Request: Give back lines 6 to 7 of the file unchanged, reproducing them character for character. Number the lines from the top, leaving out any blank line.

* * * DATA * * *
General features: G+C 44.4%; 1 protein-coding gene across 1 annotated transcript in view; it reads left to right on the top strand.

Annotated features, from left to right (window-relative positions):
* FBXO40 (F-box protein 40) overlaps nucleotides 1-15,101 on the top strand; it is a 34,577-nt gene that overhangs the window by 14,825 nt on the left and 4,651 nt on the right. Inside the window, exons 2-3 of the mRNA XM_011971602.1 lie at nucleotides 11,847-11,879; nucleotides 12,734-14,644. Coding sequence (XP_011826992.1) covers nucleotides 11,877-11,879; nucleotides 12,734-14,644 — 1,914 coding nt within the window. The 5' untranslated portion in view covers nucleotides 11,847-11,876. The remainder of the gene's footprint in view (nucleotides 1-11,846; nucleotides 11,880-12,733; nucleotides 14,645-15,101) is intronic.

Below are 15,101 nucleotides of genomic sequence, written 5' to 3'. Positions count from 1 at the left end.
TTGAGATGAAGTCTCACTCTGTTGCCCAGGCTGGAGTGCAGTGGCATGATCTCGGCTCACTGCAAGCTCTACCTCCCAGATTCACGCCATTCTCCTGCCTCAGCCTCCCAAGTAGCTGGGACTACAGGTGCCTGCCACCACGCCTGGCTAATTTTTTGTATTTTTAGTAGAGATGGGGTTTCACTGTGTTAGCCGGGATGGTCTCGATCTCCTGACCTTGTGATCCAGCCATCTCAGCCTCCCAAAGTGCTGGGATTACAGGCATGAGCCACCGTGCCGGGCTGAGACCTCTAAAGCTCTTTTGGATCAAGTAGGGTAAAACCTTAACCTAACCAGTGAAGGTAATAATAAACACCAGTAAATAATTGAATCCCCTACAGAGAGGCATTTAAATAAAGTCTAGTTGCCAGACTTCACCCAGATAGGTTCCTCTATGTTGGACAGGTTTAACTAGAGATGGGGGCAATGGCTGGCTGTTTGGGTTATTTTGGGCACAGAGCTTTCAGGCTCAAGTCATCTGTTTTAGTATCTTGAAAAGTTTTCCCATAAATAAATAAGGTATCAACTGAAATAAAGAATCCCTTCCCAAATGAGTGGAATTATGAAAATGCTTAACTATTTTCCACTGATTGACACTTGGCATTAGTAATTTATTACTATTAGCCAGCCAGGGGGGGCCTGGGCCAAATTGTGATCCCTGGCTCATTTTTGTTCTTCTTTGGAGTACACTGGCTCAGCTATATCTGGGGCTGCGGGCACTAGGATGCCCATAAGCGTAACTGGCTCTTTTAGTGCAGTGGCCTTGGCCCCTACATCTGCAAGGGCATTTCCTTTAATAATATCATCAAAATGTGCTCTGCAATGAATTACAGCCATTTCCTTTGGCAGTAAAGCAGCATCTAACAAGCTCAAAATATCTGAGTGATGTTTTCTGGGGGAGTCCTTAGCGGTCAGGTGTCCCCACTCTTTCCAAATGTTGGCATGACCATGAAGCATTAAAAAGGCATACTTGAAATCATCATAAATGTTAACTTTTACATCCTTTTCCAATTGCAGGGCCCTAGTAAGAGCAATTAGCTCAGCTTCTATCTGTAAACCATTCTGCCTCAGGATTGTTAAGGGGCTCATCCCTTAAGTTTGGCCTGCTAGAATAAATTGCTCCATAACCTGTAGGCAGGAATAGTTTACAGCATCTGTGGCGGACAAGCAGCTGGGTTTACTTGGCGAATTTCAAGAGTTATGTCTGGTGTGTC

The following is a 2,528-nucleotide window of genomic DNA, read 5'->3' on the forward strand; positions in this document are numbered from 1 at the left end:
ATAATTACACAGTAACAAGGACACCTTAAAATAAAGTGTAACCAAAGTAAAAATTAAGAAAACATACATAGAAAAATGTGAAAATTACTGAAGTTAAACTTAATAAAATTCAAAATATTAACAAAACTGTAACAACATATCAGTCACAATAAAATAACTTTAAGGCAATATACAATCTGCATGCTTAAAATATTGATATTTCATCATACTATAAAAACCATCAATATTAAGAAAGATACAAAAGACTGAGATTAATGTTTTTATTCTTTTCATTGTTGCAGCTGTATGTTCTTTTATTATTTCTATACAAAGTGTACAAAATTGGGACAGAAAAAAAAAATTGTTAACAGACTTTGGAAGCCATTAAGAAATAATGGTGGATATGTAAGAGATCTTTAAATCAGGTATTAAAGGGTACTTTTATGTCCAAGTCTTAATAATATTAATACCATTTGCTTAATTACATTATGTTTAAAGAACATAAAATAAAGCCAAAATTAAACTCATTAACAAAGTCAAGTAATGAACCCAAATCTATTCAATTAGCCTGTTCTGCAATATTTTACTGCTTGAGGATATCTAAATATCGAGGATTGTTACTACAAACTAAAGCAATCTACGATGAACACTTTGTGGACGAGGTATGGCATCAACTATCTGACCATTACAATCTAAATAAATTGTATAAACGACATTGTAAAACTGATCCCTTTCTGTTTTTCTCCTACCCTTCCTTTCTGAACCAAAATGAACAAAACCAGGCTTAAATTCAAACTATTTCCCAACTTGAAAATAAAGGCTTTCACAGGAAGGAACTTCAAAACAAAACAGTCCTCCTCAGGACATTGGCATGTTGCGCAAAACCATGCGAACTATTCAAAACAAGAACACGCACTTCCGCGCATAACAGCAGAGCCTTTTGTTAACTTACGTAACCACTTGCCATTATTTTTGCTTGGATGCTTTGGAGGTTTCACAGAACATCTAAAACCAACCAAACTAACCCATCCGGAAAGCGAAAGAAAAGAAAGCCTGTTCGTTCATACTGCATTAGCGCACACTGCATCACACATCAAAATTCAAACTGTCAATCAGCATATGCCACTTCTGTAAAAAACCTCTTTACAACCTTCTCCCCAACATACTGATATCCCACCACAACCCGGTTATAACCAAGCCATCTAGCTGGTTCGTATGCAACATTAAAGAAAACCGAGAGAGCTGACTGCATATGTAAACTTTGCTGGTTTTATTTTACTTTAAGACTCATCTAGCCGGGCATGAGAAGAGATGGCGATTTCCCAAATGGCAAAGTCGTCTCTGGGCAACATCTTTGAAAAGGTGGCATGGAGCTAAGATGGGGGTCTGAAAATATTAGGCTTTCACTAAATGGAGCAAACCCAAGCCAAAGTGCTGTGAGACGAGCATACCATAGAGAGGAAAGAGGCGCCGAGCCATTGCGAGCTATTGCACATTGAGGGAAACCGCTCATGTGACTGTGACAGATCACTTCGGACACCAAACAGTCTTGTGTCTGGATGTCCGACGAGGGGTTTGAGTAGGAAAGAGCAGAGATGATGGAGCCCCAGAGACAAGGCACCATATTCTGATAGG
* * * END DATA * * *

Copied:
The following is a 2,528-nucleotide window of genomic DNA, read 5'->3' on the forward strand; positions in this document are numbered from 1 at the left end:
ATAATTACACAGTAACAAGGACACCTTAAAATAAAGTGTAACCAAAGTAAAAATTAAGAAAACATACATAGAAAAATGTGAAAATTACTGAAGTTAAACTTAATAAAATTCAAAATATTAACAAAACTGTAACAACATATCAGTCACAATAAAATAACTTTAAGGCAATATACAATCTGCATGCTTAAAATATTGATATTTCATCATACTATAAAAACCATCAATATTAAGAAAGATACAAAAGACTGAGATTAATGTTTTTATTCTTTTCATTGTTGCAGCTGTATGTTCTTTTATTATTTCTATACAAAGTGTACAAAATTGGGACAGAAAAAAAAAATTGTTAACAGACTTTGGAAGCCATTAAGAAATAATGGTGGATATGTAAGAGATCTTTAAATCAGGTATTAAAGGGTACTTTTATGTCCAAGTCTTAATAATATTAATACCATTTGCTTAATTACATTATGTTTAAAGAACATAAAATAAAGCCAAAATTAAACTCATTAACAAAGTCAAGTAATGAACCCAAATCTATTCAATTAGCCTGTTCTGCAATATTTTACTGCTTGAGGATATCTAAATATCGAGGATTGTTACTACAAACTAAAGCAATCTACGATGAACACTTTGTGGACGAGGTATGGCATCAACTATCTGACCATTACAATCTAAATAAATTGTATAAACGACATTGTAAAACTGATCCCTTTCTGTTTTTCTCCTACCCTTCCTTTCTGAACCAAAATGAACAAAACCAGGCTTAAATTCAAACTATTTCCCAACTTGAAAATAAAGGCTTTCACAGGAAGGAACTTCAAAACAAAACAGTCCTCCTCAGGACATTGGCATGTTGCGCAAAACCATGCGAACTATTCAAAACAAGAACACGCACTTCCGCGCATAACAGCAGAGCCTTTTGTTAACTTACGTAACCACTTGCCATTATTTTTGCTTGGATGCTTTGGAGGTTTCACAGAACATCTAAAACCAACCAAACTAACCCATCCGGAAAGCGAAAGAAAAGAAAGCCTGTTCGTTCATACTGCATTAGCGCACACTGCATCACACATCAAAATTCAAACTGTCAATCAGCATATGCCACTTCTGTAAAAAACCTCTTTACAACCTTCTCCCCAACATACTGATATCCCACCACAACCCGGTTATAACCAAGCCATCTAGCTGGTTCGTATGCAACATTAAAGAAAACCGAGAGAGCTGACTGCATATGTAAACTTTGCTGGTTTTATTTTACTTTAAGACTCATCTAGCCGGGCATGAGAAGAGATGGCGATTTCCCAAATGGCAAAGTCGTCTCTGGGCAACATCTTTGAAAAGGTGGCATGGAGCTAAGATGGGGGTCTGAAAATATTAGGCTTTCACTAAATGGAGCAAACCCAAGCCAAAGTGCTGTGAGACGAGCATACCATAGAGAGGAAAGAGGCGCCGAGCCATTGCGAGCTATTGCACATTGAGGGAAACCGCTCATGTGACTGTGACAGATCACTTCGGACACCAAACAGTCTTGTGTCTGGATGTCCGACGAGGGGTTTGAGTAGGAAAGAGCAGAGATGATGGAGCCCCAGAGACAAGGCACCATATTCTGATAGG